I’ve just finished an OU English module (E301, The Art of English) which references a number of books I determined to read once the module was over. Listing them here in case you are in need of suggestions…and please feel free to make suggestions yourself.
Alex Garland (2004) The Coma
Plot: A man is beaten unconscious on a late-night train and wakes up in hospital…or does he?
Amanda’s pre-reading assessment: Garland authored The Beach, but I get the impression that those who enjoyed the best-seller were heartily disappointed by this novella. It is an example of how illustrations can add to the text. The woodcuts (by Garland senior, a political cartoonist for the Daily Telegraph) “convey a sense of the threatening, alienating world that the narrator inhabits. The silhouettes of the policemen and doctors loom over the man in hospital, but we never see their faces and nor does the comatose man. The result is a distancing, an ability only to see outlines and shadows, which take on the character of vague, unspecified threats.”
Amanda’s review: The Coma is a nightmare from which the narrator can’t escape. Atmospheric. Very short, easily read in one sitting.
DANIELEWSKI, M. (2000) House of Leaves, London, Anchor.
Plot: Tattooist finds a notebook about the Navidson Report which records a photojournalist’s family move to a new house. But soon the house starts to defy measurement and definition.
Amanda’s pre-reading assessment: The novel is postmodernist, which, to my understanding may be described as all is not what it seems, parody, or blurring of the boundaries between author and reader. Here, postmodernism is reflected in the use of different typefaces for each voice, and the characters intruding on each other’s prose (oh, and expect a page of braille, to boot). Precursors of postmodernist writing include Jorge Luis Borges and Samuel Beckett. The likes of Vladimir Nabokov, William Burroughs and Kurt Vonnegut have also been linked with postmodernism.
Amanda’s review: House of Leaves is a parody of academic papers, a consideration of how we read, and full of tension, multiple narratives and footnotes.
Lowlife, Johnny Truant, finds an academic treatise in the apartment of blind*, elderly and recently-deceased, Zampanò. The manuscript concerns The Navidson Record, a documentary by photo-journalist, Will Navidson, about his family’s move to Virginia to “explore the quieter side of life”. Yet, Truant is unable to verify the film ever existed.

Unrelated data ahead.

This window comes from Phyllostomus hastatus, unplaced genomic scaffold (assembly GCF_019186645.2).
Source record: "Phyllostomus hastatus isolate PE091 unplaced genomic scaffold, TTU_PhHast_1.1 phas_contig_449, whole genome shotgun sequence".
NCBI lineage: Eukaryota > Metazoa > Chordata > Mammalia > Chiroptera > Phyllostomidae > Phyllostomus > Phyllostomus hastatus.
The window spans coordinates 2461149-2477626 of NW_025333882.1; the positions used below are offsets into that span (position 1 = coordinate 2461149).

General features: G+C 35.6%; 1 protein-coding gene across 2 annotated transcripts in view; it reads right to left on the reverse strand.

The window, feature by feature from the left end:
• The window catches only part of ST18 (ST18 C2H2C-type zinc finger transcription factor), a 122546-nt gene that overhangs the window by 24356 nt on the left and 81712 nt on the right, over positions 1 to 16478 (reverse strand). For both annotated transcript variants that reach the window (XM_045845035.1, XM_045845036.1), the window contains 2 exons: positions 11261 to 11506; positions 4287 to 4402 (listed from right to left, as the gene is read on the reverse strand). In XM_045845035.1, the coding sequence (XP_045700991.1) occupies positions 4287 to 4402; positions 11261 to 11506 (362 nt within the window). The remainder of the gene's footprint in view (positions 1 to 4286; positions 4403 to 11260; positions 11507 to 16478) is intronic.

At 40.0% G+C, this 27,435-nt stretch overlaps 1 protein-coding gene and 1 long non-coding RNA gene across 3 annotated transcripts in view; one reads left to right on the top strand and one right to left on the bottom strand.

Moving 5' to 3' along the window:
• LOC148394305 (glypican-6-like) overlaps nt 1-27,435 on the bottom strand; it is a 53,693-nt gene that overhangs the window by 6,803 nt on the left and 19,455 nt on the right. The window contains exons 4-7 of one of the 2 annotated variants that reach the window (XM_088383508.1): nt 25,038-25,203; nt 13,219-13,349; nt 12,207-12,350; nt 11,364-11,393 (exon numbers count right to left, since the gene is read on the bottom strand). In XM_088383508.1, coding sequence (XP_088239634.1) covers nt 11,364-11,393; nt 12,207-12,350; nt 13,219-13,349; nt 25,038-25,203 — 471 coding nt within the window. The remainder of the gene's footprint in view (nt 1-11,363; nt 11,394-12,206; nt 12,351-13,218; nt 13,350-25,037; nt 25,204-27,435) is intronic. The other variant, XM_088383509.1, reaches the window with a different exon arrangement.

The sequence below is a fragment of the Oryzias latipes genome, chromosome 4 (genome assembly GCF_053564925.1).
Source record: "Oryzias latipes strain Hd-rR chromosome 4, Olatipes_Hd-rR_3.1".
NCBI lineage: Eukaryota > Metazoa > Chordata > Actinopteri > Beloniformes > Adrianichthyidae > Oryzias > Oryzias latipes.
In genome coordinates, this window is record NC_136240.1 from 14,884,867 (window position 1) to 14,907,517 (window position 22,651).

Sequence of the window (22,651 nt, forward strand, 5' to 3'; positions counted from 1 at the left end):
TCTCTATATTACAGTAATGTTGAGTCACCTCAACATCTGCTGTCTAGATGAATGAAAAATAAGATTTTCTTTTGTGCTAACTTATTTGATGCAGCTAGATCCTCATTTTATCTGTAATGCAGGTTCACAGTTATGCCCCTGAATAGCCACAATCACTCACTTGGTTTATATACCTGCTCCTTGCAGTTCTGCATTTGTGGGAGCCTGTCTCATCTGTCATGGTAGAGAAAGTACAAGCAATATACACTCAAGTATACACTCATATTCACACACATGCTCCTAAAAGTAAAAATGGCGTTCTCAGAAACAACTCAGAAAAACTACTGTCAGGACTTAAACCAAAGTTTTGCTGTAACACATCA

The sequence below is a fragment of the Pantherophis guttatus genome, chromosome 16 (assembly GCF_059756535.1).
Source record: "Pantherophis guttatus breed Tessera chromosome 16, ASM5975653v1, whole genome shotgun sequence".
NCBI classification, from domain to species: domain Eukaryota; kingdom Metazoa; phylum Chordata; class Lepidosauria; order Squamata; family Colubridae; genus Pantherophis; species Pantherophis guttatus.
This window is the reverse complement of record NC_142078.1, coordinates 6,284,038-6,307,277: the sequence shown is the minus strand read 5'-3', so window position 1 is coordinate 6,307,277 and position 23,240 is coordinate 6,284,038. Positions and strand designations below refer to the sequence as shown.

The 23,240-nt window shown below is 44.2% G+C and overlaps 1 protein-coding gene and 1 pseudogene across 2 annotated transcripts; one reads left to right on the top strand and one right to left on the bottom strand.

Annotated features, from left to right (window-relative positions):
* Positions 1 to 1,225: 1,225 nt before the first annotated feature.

At his new home, Navidson discovers the inside of his house measures ¼ inch larger than the outside. He then finds a hallway, where none existed before. The hallway is ash grey, dark and cold.
The book’s layout reflects the plot, having a labyrinthine quality which, at times is claustrophobic, while at others, agoraphobic. Each narrator has a different font. The word house (also, haus and maison) is offset (and, if you have the colour version, it will be in colour).
This is a genuinely clever and thought-provoking book, often funny, with a threat of menace unknown, and, ultimately, very sad.
* Zampanò’s blindness is a nod to the blind authors Homer and Jorge Luis Borges.
CAREY, P. (2000) True History of the Kelly Gang, London, Faber and Faber.
Plot: Epistolary account of Ned Kelly, Australian outlaw.
Amanda’s pre-reading assessment: Warning, Carey uses “non-standard grammar and punctuation” (= [my interpretation] colloquial dialect and punctuation-lite) which will either place the reader in the mind of the narrator or it will make for an indecipherable read.
Amanda’s review: A beautifully written, fictional account of the Kelly Gang, full of unexpected subplots. The rhythm of Ned Kelly’s voice overcomes the scarcity of punctuation. Highly recommended.